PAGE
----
The Biden administration managed to draw criticism from both Republicans and progressives last week when it called on other countries to produce more oil amid high gasoline prices in the U.S.
Environmentalists rebuked the White House for encouraging the use of more fossil fuels at a time when the effects of climate change are intensifying, while Republicans responded by arguing President BidenJoe BidenNew York woman arrested after allegedly spitting on Jewish children Former Sen. Donnelly confirmed as Vatican ambassador Giuliani associate sentenced to a year in prison in campaign finance case MORE’s energy policies have increased America’s reliance on foreign oil.
“The progressives see the hypocrisy in President Biden’s action just like we do,” House Republican Whip Steve ScaliseStephen (Steve) Joseph ScaliseSupreme Court handcuffs Biden on vaccinations House GOP campaign arm rakes in 0M in 2021 House Republicans call for oversight into Biden's 'failed' COVID-19 response MORE (La.) said in an interview Tuesday.
“President Biden said he would be a uniter and I guess he has because he’s uniting conservatives and progressives who are all pointing out that his energy strategy is incredibly anti-American and foolish,” Scalise said.
Kassie Siegel, director of the Center for Biological Diversity’s Climate Law Institute, said the choice should not be between calling for increased production or Americans shouldering higher gas prices.
“The way to give people relief from gas prices is not to expand oil production, because that will extend the life of a dying industry and it will maximize damage to our climate and to people’s lives and to their livelihoods,” she said. “What the Biden administration needs to do is give people direct relief when needed, like Congress did during the pandemic.”
White House national security adviser Jake SullivanJake SullivanWhite House says Russia could launch attack in Ukraine 'at any point' Blinken stresses 'unshakable' US commitment to Ukraine in call with Russian counterpart Texas hostage-taker was known to British security officials MORE last week said OPEC's recent steps on increased production weren't sufficient.
“While OPEC+ recently agreed to production increases, these increases will not fully offset previous production cuts that OPEC+ imposed during the pandemic until well into 2022,” Sullivan said in a statement. “At a critical moment in the global recovery, this is simply not enough.”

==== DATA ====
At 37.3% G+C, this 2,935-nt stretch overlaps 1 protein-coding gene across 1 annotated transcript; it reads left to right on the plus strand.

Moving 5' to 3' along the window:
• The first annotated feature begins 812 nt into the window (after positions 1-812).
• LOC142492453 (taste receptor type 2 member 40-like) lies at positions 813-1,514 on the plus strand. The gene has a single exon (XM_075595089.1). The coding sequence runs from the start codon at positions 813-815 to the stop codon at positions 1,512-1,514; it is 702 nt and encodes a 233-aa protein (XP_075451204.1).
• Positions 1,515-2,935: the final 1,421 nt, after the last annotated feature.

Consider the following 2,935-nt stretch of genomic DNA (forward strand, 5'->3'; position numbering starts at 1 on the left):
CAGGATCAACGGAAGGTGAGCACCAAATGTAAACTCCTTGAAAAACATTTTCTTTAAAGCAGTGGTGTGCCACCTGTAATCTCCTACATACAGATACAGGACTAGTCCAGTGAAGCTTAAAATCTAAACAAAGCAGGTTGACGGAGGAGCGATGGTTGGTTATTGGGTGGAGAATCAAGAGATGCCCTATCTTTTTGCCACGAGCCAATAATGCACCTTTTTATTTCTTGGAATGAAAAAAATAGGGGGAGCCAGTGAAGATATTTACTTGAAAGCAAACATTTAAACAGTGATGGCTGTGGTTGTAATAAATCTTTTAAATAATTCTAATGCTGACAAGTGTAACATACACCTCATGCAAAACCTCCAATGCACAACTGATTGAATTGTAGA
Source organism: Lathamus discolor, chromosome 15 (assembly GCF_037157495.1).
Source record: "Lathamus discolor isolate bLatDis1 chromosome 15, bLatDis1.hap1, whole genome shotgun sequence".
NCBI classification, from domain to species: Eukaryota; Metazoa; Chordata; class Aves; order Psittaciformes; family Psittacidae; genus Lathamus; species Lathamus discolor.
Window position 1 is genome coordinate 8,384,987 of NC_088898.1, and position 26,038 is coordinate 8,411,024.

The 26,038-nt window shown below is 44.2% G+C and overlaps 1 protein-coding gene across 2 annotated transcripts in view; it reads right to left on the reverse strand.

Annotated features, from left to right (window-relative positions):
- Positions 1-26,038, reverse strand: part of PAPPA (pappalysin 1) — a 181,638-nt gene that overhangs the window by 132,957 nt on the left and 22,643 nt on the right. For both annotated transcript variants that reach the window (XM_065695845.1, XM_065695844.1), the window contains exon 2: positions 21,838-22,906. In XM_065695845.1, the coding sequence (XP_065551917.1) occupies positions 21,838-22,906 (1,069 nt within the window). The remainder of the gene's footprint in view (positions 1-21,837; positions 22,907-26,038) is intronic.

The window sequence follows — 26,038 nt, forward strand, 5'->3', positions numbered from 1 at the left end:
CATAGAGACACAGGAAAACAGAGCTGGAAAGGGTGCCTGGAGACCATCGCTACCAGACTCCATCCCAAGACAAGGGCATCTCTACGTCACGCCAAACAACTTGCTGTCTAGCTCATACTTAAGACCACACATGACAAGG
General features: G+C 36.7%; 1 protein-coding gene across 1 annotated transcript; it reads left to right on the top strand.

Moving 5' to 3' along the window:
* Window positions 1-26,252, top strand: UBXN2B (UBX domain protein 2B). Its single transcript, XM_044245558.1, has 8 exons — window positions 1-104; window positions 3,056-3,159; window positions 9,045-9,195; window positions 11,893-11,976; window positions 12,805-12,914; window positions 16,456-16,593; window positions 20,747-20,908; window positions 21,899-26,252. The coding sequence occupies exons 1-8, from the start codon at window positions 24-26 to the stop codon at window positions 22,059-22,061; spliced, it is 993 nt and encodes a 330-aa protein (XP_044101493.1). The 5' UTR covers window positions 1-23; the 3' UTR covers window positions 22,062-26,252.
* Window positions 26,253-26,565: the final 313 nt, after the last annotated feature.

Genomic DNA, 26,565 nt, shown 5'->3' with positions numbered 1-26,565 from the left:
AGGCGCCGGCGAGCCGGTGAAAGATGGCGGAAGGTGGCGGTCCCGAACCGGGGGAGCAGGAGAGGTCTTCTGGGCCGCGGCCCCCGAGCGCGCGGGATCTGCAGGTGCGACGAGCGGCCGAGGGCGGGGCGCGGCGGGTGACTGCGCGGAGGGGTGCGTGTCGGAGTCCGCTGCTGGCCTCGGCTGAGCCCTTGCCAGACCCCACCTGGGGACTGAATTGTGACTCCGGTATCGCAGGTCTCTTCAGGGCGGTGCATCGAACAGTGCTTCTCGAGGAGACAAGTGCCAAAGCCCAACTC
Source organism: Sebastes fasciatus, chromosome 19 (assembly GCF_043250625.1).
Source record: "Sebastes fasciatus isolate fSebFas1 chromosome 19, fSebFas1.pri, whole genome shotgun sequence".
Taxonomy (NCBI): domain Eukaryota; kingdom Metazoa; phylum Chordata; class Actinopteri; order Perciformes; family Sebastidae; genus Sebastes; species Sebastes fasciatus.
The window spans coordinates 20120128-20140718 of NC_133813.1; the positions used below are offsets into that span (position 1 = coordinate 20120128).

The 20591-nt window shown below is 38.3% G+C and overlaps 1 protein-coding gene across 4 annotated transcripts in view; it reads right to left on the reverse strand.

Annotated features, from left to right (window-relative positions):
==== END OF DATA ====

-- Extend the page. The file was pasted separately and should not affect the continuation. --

“President Biden has made clear that he wants Americans to have access to affordable and reliable energy, including at the pump,” he added.
The Biden administration has defended its decision, reiterating its commitment to tackling climate change while pointing out that OPEC has the ability to impact global supply and push down prices.
But OPEC isn’t beholden to the U.S. and has no obligation to abide by its requests. Reuters reported on Monday that OPEC and its allies don’t believe they need to release oil more quickly.
Nevertheless, the administration’s push for increased output drew swift pushback from Republicans, who used it to hammer Biden’s energy agenda.
“We actually succeeded in largely cutting ourselves off from OPEC ... to now heading in a direction where we’re going to become dependent on China and OPEC,” Rep. Garret GravesGarret Neal GravesBiden move to tap oil reserves draws GOP pushback Overnight Energy & Environment — Presented by The American Petroleum Institute — US joins pledge to end overseas fossil funding GOP lawmakers prepare for Glasgow trip MORE (R-La.) told The Hill.
“The stupidity behind this couldn’t be any greater,” he added.
Republicans pointed to policies that would not have had an immediate impact on oil supply, like the cancellation of the Keystone XL pipeline, but ones they say highlight the administration’s hostility to the fossil fuel industry.
The Keystone decision, along with others like the administration’s now-enjoined pause on new oil and gas leases, was highlighted in a letter to Biden on Monday by 24 Republican lawmakers criticizing the OPEC comments.